Ovarian cancer remains the most lethal of all of the gynecological cancers. Chemotherapy is the preferred treatment method; however, the development of chemoresistance by cancer cells has prevented appreciable improvement in the five-year survival rate. Upon continued recurrence, higher and higher chemotherapy doses are required for treatment, and the undesirable side effects become more pronounced, having a negative effect upon the quality of life of ovarian cancer patients. Recent studies by our lab have suggested that a new class of synthetic drugs, called DAPs (for short), could serve as a potential alternative to common chemotherapy regimens. The DAPs have significant potential, not only as a stand-alone, first line treatment for ovarian cancer, but also as a means of combating and eliminating chemotherapy-resistant cancer cells, as well. A sub-set of these drugs appear to specifically target ovarian cancer cells for elimination, while preventing damage to normal cells and tissues. This selectivity is based upon a specific cellular signaling molecule, STAT3, which is “hyperactivated” in ovarian cancer cells. This hyperactivation of STAT3 contributes to uncontrolled ovarian cancer cell growth, and an enhancement of survival.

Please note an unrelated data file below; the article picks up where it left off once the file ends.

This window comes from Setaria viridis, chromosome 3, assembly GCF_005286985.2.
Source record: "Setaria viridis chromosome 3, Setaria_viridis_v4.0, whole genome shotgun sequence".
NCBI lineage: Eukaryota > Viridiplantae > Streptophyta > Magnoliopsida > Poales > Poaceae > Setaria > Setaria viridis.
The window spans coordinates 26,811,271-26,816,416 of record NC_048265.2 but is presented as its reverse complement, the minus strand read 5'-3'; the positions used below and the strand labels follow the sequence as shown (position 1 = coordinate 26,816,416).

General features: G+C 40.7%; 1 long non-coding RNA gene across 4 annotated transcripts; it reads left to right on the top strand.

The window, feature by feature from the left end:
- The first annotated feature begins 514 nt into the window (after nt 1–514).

For this study, I will continue to investigate the anticancer potential of a number of additional DAP compounds that should prove useful in combating ovarian cancer while providing protection to normal, non-cancerous cells. I will use a number of known ovarian cancer cell lines, both susceptible to chemotherapy treatment and those resistant to chemotherapy, to test the effectiveness of the DAPs. Non-cancerous ovarian epithelial cells will be used to determine toxicity towards normal cells. I will then move on to look into the precise mechanism that the most effective DAPs use to target and destroy cancer cells in both the laboratory and using computer simulations. I will also use these most promising new compounds to treat ovarian cancer in a mouse model of the disease.